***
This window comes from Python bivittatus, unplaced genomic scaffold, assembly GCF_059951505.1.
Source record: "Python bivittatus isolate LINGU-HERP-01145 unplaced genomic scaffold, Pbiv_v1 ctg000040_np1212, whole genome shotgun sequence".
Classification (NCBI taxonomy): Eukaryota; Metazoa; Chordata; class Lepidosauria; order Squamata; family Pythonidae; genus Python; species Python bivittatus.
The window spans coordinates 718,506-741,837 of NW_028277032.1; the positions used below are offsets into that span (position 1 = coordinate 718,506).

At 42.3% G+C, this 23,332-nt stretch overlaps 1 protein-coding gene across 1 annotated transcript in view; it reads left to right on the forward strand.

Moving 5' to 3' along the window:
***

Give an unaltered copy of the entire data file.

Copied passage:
This window comes from Python bivittatus, unplaced genomic scaffold, assembly GCF_059951505.1.
Source record: "Python bivittatus isolate LINGU-HERP-01145 unplaced genomic scaffold, Pbiv_v1 ctg000040_np1212, whole genome shotgun sequence".
Classification (NCBI taxonomy): Eukaryota; Metazoa; Chordata; class Lepidosauria; order Squamata; family Pythonidae; genus Python; species Python bivittatus.
The window spans coordinates 718,506-741,837 of NW_028277032.1; the positions used below are offsets into that span (position 1 = coordinate 718,506).

At 42.3% G+C, this 23,332-nt stretch overlaps 1 protein-coding gene across 1 annotated transcript in view; it reads left to right on the forward strand.

Moving 5' to 3' along the window: